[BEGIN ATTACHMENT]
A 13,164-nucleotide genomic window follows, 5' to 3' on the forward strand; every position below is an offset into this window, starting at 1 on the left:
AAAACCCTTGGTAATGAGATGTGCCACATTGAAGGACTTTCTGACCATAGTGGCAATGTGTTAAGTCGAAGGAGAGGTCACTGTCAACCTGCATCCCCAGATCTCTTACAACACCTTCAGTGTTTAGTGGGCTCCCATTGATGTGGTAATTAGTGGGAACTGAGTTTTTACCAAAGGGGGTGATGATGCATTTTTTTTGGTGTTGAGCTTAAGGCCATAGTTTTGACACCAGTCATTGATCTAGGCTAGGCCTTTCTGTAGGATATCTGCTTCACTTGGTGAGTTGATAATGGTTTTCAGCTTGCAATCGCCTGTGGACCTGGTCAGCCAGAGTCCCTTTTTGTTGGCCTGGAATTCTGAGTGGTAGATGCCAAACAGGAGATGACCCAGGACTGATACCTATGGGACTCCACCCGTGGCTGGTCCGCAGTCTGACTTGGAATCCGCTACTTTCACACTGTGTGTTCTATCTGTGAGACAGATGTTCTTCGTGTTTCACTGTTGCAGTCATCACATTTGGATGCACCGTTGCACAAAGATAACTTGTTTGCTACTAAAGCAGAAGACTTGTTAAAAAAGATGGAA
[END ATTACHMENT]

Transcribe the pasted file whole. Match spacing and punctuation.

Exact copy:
A 13,164-nucleotide genomic window follows, 5' to 3' on the forward strand; every position below is an offset into this window, starting at 1 on the left:
AAAACCCTTGGTAATGAGATGTGCCACATTGAAGGACTTTCTGACCATAGTGGCAATGTGTTAAGTCGAAGGAGAGGTCACTGTCAACCTGCATCCCCAGATCTCTTACAACACCTTCAGTGTTTAGTGGGCTCCCATTGATGTGGTAATTAGTGGGAACTGAGTTTTTACCAAAGGGGGTGATGATGCATTTTTTTTGGTGTTGAGCTTAAGGCCATAGTTTTGACACCAGTCATTGATCTAGGCTAGGCCTTTCTGTAGGATATCTGCTTCACTTGGTGAGTTGATAATGGTTTTCAGCTTGCAATCGCCTGTGGACCTGGTCAGCCAGAGTCCCTTTTTGTTGGCCTGGAATTCTGAGTGGTAGATGCCAAACAGGAGATGACCCAGGACTGATACCTATGGGACTCCACCCGTGGCTGGTCCGCAGTCTGACTTGGAATCCGCTACTTTCACACTGTGTGTTCTATCTGTGAGACAGATGTTCTTCGTGTTTCACTGTTGCAGTCATCACATTTGGATGCACCGTTGCACAAAGATAACTTGTTTGCTACTAAAGCAGAAGACTTGTTAAAAAAGATGGAA